Hello Alis, thanks I will put 'The brains way of healing' on my list, and read it after 'Stronger After Stroke'. 'The Brain that Changes Itself' was recommended to me out of the blue by a GP who follows me on Twitter. Michael Merzenich mentions this phenomena on a podcast, because the idea of plasticity is relatively new, as in the last sixty years new (actually it does in fact go back to the 1800s), many doctors are still trained by 'old school' academics and senior practitioners who still stick to the old theories. There's a lot of internal politics in medicine, I am starting to learn that. When I was in hospital, plasticity was mentioned very briefly, but the two physio sessions I received were 'gaze stabilisation' exercises. Gaze stabilisation is useful for vertigo, but I didn't have vertigo! It took me months to isolate and identify my symptoms on my own, only now after thorough research have I been able to concentrate on ocularmotor dysfunction and proprioceptive impairment with appropriate exercises, and these exercises are making a huge improvement but it has taken a year to uncover all this. I have used many of these contemporary concepts to quicken recovery, and to ensure I have little residual symptoms, but also to keep on improving in life as could someone who had not had a stroke. I think once you know the approach, it is much easier to tackle the problems head on, rather than wait for things to fix themselves over time. We certainly need more comprehensively educated post-stroke care, some people aren't even told what kind of stroke they've had. How on earth are they meant to focus on specific rehabilitation for their specific problems?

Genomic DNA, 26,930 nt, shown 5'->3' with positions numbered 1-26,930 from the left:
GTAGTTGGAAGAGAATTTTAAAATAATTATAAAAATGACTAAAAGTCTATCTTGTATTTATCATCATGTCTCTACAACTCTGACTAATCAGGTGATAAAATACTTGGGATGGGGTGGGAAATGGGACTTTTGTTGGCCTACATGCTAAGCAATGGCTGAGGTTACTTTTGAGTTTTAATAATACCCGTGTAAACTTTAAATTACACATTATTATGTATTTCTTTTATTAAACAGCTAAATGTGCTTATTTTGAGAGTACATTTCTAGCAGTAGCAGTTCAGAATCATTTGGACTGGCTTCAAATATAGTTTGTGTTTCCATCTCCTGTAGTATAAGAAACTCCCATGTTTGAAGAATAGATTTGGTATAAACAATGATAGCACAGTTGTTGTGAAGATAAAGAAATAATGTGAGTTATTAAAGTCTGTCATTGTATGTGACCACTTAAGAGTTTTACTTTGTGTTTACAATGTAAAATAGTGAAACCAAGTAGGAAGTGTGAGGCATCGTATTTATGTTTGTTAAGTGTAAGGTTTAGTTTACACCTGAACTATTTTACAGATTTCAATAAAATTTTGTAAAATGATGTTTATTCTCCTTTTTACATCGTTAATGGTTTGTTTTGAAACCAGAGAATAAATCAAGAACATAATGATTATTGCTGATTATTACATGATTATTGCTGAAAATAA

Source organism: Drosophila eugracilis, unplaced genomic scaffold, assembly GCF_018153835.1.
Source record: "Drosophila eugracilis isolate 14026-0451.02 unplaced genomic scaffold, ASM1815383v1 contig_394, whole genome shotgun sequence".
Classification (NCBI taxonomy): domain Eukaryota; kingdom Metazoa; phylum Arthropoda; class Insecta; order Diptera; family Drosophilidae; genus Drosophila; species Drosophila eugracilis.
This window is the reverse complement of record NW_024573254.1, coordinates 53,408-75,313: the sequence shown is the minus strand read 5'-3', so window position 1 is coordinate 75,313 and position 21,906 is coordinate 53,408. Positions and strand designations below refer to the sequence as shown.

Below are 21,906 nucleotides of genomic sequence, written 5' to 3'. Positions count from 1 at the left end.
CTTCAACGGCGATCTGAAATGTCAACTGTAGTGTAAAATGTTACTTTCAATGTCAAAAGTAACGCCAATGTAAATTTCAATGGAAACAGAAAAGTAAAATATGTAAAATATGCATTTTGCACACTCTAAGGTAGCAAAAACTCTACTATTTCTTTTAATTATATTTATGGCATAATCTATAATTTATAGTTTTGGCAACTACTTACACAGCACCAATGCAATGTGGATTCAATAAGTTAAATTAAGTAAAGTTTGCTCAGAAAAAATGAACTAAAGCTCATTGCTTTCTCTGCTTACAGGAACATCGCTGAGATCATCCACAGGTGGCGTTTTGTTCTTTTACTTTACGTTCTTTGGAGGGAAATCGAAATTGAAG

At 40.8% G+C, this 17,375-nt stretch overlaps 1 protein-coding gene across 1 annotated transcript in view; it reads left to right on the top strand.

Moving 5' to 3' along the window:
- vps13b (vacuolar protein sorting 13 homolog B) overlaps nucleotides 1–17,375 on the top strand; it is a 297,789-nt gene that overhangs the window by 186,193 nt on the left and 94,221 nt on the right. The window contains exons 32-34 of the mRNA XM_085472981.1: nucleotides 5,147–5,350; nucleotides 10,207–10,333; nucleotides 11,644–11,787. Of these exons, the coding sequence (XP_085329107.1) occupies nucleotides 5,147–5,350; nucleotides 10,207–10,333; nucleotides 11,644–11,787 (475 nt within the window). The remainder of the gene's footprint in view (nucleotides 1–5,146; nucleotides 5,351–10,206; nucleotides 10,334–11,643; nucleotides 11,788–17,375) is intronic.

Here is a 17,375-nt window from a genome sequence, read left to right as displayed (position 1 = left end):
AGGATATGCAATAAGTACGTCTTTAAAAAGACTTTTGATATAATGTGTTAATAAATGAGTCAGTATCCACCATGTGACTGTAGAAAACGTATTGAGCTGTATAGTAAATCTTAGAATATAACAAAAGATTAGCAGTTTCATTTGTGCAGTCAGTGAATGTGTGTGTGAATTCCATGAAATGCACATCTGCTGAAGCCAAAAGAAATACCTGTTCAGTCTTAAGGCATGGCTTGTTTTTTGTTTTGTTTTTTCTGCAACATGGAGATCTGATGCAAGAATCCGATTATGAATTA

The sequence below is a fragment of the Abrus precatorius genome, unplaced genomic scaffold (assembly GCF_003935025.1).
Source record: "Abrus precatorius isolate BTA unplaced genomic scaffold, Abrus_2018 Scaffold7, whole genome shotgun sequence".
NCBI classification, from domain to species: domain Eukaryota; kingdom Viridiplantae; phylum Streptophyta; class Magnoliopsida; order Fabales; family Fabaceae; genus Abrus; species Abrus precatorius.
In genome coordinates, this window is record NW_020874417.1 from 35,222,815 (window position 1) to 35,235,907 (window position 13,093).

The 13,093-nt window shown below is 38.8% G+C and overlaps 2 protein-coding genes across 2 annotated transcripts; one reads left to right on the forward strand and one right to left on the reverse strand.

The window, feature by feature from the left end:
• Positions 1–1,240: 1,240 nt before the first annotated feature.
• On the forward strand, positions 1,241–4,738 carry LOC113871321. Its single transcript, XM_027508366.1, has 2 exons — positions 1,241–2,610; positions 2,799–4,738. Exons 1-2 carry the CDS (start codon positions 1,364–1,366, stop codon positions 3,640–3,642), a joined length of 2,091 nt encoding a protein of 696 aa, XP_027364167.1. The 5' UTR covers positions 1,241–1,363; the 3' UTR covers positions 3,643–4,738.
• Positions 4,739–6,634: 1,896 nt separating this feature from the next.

Hope you enjoy the book. I thought it fascinating. 

This looks good, have just ordered a copy. I hve just finished 'Down the Rabbit Hole' which helped me understand a bit more about the brain

Down the Rabbit Hole looks interesting, will mark that one down too. The better informed we are, the more choices we have.

Thanks for the suggestion.  I just ordered a copy. yes smiley

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Hi Rups, I find it all very interesting and have told my doctors that, while they may want me to adopt a wait and see approach when comes to my homonymous hemianopia, I will research a more alterntive route in the meantime. Surprisingly while this was not 'endoresed' it was met with interest and a request to keep them posted! My ophthalmologist even asked me for the titles of Norman Doigts book. I had started to see a Feldenkrais therapist who was working with me on excercises specific to my vision field loss but unfortunately I found them too triggering of my fatigue. I was having an hour session each week and it was taking me 2 days of downtime to recover. I will definitely go back to it once I can manage the fatigue side of things as I did have the feeling it was having an effect. 

Thanks for your encouraging reply Rups. I hadn't heard that interview with Michael Merzenich so it's top of my list! I have been so fit and healthy and active until this stroke that I am having to assess several things with one blow. But life isn't static and you have to choose whether to take it on positively or chuck the towel in. And I don't like chucking towels about ?. Too many interesting things to learn about! All the best.......

Another very good one is My Stroke of Insight by Jill Bolte Taylor, an American neurologist who had a major haemorrhage stroke, but was able to make observations on herself as it progressed. Very readable. Again not in the “self help” genre but gives some hope for us all. She also did a TED talk on the same theme, worth a look.

TONY

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Thanks Tony, I will have a look for this one too. Sounds interesting.